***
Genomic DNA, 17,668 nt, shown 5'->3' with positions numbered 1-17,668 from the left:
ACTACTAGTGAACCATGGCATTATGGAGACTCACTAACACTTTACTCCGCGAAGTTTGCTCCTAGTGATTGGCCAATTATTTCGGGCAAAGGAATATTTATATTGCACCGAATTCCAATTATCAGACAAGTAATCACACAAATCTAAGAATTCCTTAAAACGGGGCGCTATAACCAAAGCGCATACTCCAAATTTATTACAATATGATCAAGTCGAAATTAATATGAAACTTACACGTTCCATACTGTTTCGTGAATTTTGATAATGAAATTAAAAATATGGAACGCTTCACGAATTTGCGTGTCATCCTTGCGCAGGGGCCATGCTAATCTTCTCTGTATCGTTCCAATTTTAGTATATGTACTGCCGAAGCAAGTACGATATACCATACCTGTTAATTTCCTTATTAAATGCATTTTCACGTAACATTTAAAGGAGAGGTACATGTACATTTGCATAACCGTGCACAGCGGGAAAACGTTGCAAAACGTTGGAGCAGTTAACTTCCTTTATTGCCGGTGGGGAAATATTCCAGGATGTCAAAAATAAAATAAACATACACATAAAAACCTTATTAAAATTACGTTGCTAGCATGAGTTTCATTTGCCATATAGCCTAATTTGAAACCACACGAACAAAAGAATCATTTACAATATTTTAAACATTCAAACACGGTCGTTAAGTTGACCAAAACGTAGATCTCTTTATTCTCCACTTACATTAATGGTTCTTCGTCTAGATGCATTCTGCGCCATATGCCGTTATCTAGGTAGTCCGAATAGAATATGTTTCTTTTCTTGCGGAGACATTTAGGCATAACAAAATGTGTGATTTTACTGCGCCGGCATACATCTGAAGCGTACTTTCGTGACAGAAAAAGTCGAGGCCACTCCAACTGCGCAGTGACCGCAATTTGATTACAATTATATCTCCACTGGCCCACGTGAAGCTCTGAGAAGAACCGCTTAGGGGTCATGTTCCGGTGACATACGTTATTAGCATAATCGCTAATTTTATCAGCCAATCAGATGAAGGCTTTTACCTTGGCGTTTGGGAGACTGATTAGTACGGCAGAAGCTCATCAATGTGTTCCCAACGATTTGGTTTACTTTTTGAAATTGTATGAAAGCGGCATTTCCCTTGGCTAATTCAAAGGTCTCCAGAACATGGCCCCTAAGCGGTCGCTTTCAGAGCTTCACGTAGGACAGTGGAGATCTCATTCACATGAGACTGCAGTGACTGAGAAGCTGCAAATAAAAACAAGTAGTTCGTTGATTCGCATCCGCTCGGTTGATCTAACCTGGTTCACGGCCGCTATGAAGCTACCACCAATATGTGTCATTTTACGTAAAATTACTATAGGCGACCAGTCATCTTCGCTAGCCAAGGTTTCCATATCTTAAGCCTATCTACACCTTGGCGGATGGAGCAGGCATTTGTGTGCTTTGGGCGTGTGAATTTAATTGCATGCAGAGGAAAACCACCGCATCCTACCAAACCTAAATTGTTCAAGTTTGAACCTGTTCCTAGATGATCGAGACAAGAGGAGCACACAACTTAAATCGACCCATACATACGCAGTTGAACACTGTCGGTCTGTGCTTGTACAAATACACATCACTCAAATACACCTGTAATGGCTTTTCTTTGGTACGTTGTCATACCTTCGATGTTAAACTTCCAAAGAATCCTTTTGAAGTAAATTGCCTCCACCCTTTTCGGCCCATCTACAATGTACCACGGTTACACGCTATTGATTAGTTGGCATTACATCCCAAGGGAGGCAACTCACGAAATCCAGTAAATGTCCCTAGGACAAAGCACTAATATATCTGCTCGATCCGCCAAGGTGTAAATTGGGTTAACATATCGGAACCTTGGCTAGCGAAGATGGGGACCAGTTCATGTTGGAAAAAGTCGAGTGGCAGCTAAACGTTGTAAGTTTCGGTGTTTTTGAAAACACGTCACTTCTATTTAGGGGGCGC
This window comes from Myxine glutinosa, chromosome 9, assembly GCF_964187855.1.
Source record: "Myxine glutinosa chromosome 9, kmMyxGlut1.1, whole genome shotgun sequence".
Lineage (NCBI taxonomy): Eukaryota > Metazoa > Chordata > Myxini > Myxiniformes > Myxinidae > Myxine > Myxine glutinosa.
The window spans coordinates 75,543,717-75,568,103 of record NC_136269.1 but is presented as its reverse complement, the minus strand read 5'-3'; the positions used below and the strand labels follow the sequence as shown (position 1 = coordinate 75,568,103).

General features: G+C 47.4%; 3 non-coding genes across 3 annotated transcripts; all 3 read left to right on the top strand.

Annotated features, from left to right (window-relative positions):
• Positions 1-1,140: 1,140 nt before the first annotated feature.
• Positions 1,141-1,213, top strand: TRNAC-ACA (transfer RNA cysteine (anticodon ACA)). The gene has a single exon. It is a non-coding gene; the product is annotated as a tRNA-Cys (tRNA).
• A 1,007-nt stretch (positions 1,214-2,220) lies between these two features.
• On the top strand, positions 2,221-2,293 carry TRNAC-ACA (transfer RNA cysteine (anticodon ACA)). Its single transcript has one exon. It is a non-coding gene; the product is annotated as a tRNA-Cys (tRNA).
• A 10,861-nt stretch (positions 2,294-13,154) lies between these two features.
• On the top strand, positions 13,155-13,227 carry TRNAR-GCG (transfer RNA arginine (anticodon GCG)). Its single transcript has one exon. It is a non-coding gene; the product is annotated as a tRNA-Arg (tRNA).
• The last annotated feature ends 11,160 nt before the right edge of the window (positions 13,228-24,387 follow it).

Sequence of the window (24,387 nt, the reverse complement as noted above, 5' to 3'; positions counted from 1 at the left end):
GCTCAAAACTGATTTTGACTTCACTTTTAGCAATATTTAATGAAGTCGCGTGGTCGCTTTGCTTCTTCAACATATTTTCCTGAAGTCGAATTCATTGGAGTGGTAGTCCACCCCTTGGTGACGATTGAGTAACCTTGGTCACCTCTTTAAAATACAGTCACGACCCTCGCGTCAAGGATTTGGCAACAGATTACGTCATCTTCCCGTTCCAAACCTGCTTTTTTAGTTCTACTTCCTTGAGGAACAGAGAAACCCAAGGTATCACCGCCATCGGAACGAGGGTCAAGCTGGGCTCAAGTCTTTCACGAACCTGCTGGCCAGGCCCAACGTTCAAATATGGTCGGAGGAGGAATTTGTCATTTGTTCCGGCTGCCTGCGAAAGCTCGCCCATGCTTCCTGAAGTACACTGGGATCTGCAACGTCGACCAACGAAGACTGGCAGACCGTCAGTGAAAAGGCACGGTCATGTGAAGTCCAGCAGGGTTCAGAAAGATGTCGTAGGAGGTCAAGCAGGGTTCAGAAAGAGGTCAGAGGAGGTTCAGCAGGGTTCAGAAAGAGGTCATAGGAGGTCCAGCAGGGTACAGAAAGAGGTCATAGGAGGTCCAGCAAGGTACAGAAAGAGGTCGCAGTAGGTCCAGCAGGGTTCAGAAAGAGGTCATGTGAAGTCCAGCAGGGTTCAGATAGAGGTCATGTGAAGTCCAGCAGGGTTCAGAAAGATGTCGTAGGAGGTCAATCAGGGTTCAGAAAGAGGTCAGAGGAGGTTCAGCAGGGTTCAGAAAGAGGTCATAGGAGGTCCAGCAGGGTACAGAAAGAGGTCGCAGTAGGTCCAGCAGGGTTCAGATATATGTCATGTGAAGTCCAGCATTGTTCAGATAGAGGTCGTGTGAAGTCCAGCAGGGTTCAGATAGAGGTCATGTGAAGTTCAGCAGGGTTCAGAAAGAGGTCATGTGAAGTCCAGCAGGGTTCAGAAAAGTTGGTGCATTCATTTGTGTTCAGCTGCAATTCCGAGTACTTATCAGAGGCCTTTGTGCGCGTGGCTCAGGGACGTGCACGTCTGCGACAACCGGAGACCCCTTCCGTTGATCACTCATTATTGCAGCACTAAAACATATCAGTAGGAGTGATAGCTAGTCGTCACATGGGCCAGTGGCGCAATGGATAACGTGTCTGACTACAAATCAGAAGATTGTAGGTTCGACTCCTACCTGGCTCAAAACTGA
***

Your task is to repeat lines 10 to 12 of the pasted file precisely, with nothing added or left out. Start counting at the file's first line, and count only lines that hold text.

• Positions 1,141-1,213, top strand: TRNAC-ACA (transfer RNA cysteine (anticodon ACA)). The gene has a single exon. It is a non-coding gene; the product is annotated as a tRNA-Cys (tRNA).
• A 1,007-nt stretch (positions 1,214-2,220) lies between these two features.
• On the top strand, positions 2,221-2,293 carry TRNAC-ACA (transfer RNA cysteine (anticodon ACA)). Its single transcript has one exon. It is a non-coding gene; the product is annotated as a tRNA-Cys (tRNA).